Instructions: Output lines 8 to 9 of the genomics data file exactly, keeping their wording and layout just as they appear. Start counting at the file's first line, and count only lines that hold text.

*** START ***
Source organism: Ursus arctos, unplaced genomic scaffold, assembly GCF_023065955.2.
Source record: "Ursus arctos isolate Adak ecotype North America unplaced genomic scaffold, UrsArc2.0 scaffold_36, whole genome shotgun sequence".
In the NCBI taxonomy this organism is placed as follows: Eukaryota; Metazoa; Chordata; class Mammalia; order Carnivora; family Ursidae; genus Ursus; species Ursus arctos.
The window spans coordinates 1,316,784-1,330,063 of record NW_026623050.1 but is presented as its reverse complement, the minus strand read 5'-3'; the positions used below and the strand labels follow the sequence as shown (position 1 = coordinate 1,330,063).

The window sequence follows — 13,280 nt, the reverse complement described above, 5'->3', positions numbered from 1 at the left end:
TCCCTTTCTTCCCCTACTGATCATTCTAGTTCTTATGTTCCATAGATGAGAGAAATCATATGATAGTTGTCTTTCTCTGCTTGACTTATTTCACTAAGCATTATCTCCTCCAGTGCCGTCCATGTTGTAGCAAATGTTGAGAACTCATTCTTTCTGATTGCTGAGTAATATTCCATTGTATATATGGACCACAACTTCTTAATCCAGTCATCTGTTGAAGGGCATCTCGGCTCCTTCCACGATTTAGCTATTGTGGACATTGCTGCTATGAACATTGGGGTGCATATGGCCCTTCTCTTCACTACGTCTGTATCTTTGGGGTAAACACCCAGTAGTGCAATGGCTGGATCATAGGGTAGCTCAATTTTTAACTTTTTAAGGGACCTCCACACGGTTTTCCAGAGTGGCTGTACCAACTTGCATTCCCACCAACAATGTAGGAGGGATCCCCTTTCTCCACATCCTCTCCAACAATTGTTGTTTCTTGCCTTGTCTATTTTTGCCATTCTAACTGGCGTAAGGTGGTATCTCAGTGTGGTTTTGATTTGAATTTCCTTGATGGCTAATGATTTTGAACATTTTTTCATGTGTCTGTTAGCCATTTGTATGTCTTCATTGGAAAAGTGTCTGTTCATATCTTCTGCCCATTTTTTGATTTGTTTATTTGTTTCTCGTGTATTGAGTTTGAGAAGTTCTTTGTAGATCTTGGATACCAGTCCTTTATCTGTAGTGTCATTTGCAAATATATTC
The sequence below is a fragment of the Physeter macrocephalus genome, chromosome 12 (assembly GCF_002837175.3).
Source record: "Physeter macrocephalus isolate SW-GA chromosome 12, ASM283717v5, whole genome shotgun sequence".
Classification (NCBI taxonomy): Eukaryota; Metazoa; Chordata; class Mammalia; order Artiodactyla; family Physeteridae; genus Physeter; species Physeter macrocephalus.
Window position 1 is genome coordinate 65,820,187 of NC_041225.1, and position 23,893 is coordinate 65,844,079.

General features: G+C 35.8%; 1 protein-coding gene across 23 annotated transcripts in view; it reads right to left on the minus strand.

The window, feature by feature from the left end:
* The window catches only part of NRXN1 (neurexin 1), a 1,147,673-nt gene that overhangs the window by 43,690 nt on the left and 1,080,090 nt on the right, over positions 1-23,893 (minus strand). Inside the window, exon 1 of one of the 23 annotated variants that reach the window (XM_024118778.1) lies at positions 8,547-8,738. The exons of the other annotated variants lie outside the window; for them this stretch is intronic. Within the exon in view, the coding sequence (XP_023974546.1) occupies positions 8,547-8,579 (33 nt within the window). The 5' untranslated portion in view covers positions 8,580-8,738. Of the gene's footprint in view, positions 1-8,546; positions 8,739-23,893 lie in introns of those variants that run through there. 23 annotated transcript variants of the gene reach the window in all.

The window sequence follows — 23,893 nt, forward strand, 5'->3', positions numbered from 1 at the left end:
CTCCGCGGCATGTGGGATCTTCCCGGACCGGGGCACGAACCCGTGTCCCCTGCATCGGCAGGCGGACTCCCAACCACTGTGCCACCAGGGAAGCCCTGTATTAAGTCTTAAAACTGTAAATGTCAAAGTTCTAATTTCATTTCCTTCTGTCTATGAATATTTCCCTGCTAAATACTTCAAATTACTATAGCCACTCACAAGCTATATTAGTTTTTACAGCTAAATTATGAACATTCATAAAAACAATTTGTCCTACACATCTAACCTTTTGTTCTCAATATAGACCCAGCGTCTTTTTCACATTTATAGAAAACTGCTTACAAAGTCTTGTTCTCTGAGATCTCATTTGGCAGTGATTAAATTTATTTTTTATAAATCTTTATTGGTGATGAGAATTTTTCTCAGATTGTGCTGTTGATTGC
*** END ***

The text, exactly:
Source record: "Physeter macrocephalus isolate SW-GA chromosome 12, ASM283717v5, whole genome shotgun sequence".
Classification (NCBI taxonomy): Eukaryota; Metazoa; Chordata; class Mammalia; order Artiodactyla; family Physeteridae; genus Physeter; species Physeter macrocephalus.